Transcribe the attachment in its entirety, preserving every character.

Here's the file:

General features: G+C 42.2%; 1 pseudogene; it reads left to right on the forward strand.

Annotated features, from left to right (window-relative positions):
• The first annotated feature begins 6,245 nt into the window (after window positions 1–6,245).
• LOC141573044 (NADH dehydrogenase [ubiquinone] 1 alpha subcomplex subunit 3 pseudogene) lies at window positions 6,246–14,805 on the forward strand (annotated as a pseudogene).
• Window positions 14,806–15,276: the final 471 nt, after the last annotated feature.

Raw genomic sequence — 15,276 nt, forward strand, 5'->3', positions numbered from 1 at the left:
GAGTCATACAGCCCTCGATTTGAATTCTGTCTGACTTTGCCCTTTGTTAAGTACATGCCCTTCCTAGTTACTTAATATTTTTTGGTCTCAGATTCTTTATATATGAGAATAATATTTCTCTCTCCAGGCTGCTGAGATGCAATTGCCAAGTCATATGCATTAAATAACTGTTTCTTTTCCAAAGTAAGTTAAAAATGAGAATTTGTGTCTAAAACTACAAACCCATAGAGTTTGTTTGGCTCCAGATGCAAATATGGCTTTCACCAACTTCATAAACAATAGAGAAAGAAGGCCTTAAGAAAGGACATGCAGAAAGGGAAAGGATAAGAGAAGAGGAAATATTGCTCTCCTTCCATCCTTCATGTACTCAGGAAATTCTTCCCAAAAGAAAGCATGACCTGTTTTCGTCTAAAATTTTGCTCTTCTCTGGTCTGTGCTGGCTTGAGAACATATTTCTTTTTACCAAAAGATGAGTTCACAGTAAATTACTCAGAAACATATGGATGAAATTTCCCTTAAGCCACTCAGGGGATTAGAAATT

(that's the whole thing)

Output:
General features: G+C 42.2%; 1 pseudogene; it reads left to right on the forward strand.

Annotated features, from left to right (window-relative positions):
• The first annotated feature begins 6,245 nt into the window (after window positions 1–6,245).
• LOC141573044 (NADH dehydrogenase [ubiquinone] 1 alpha subcomplex subunit 3 pseudogene) lies at window positions 6,246–14,805 on the forward strand (annotated as a pseudogene).
• Window positions 14,806–15,276: the final 471 nt, after the last annotated feature.

Raw genomic sequence — 15,276 nt, forward strand, 5'->3', positions numbered from 1 at the left:
GAGTCATACAGCCCTCGATTTGAATTCTGTCTGACTTTGCCCTTTGTTAAGTACATGCCCTTCCTAGTTACTTAATATTTTTTGGTCTCAGATTCTTTATATATGAGAATAATATTTCTCTCTCCAGGCTGCTGAGATGCAATTGCCAAGTCATATGCATTAAATAACTGTTTCTTTTCCAAAGTAAGTTAAAAATGAGAATTTGTGTCTAAAACTACAAACCCATAGAGTTTGTTTGGCTCCAGATGCAAATATGGCTTTCACCAACTTCATAAACAATAGAGAAAGAAGGCCTTAAGAAAGGACATGCAGAAAGGGAAAGGATAAGAGAAGAGGAAATATTGCTCTCCTTCCATCCTTCATGTACTCAGGAAATTCTTCCCAAAAGAAAGCATGACCTGTTTTCGTCTAAAATTTTGCTCTTCTCTGGTCTGTGCTGGCTTGAGAACATATTTCTTTTTACCAAAAGATGAGTTCACAGTAAATTACTCAGAAACATATGGATGAAATTTCCCTTAAGCCACTCAGGGGATTAGAAATT